CORAL SPRINGS, FL – Coral Springs has seen a surge in new business opening in 2020, despite the Covid-19 pandemic hitting small businesses across the country.
The city has registered 545 new businesses in the past 12 months – from 4,161 licensed businesses in Coral Springs in January 2020 to 4,706 in January 2021, according to the city.
It is not known in which industries the new firms are located.
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City business leaders attribute the increase to the expansion of home businesses as well as the greater number of people moving to Coral Springs from the northern states.
“We have great schools, parks and recreation in our city,” said Cindy Brief, President and CEO of the Coral Springs Coconut Creek Regional Chamber of Commerce.
Another reason new businesses are opening up locally and nationally is the growth of e-commerce and online retail services, which replace old physical businesses devastated by the face-to-face economy.
Yet despite the optimistic trend, the local economy continues to suffer from the financial impact of the coronavirus.
Coral Springs’ unemployment rate was 5.6% in December, still up from the pre-pandemic level of 2.9% in January 2020.
Many small businesses across the country predict the worst of the pandemic is yet to come, says one recent index from the United States Chamber of Commerce.
And based on data from last summer, about one in five small businesses closed, according to the Womply firm. These included bars, restaurants, beauty parlors and other retailers that were hit the hardest because so many customers try to stay away from each other.
But there are bright spots in the economy with more entrepreneurs looking to carve out niches in the new Covid-19 world, experts have said.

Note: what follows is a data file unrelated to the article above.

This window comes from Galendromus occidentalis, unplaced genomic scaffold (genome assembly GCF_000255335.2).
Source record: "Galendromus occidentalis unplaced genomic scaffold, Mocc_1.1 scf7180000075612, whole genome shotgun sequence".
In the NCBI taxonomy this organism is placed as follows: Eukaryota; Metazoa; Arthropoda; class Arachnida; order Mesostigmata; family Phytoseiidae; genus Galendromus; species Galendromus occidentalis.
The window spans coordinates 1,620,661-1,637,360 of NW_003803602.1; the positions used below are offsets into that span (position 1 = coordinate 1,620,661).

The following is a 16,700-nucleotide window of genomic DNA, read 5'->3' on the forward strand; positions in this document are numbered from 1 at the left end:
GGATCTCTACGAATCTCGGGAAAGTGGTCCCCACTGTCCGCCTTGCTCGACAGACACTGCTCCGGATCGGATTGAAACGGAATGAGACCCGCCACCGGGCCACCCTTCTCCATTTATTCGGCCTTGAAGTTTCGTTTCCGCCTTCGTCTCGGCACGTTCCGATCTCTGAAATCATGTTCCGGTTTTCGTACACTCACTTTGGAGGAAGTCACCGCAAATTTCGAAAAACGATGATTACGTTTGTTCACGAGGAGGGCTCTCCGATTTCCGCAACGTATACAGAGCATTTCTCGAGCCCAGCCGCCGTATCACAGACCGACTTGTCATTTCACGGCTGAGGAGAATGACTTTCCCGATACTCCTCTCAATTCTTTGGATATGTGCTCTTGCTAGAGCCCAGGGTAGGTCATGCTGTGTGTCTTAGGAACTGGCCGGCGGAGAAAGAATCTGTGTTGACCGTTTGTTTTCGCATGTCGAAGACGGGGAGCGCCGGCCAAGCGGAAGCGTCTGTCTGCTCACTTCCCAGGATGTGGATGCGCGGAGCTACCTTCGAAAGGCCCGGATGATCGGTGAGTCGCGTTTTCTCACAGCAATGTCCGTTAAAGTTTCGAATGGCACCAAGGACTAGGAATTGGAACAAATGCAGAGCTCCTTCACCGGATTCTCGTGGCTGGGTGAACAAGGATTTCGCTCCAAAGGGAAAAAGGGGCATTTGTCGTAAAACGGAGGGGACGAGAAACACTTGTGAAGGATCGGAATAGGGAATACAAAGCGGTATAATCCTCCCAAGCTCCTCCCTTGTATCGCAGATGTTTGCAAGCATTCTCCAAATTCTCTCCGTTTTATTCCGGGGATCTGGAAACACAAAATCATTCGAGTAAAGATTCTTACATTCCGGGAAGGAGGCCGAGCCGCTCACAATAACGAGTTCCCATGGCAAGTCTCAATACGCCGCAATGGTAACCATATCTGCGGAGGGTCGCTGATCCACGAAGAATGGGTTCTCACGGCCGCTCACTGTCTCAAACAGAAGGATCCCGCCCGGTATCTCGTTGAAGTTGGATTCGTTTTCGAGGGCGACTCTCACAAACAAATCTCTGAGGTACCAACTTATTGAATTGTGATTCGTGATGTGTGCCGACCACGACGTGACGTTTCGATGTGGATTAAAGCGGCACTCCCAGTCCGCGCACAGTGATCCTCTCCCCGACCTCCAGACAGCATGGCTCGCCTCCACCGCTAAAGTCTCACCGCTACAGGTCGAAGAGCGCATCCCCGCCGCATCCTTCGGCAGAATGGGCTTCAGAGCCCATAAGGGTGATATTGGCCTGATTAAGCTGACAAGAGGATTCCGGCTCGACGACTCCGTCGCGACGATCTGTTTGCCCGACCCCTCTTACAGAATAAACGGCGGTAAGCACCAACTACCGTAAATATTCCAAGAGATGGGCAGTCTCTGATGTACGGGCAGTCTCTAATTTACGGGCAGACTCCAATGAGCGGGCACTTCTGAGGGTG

“I know that a good number of ‘home-based’ businesses have sprung up during this time, which I attribute to the resilience of many community members who may have been laid off or laid off and have pivoted in a new direction, ”said Andrea Jacobs, chamber president and managing partner of Brodzki Jacobs in Coral Springs.
Brief added that the city of Coral Springs and the chamber have worked together to help existing businesses overcome the challenges of the pandemic.
This included webinars and other aids to apply for the Paycheck Protection Program (PPP), receive personal protective equipment and open safely after the virus stops, Brief said.
In addition, an economic recovery task force has been formed to communicate the needs of the business community to city officials, she said.
Brief added that the chamber, in particular, had helped build bonds, and possibly agreements, between members at a time when “people felt very isolated and lonely.”
Looking ahead, some of the city’s business assistance programs have expired, and without additional federal help, economists warn the recovery will slow and many small businesses will experience tougher times.
Brief is confident, however, that new businesses will continue to open in Coral Springs due to the local focus on creating a business-friendly environment.
“We have incredible leadership in the Town of Coral Springs and in the House,” Brief said.
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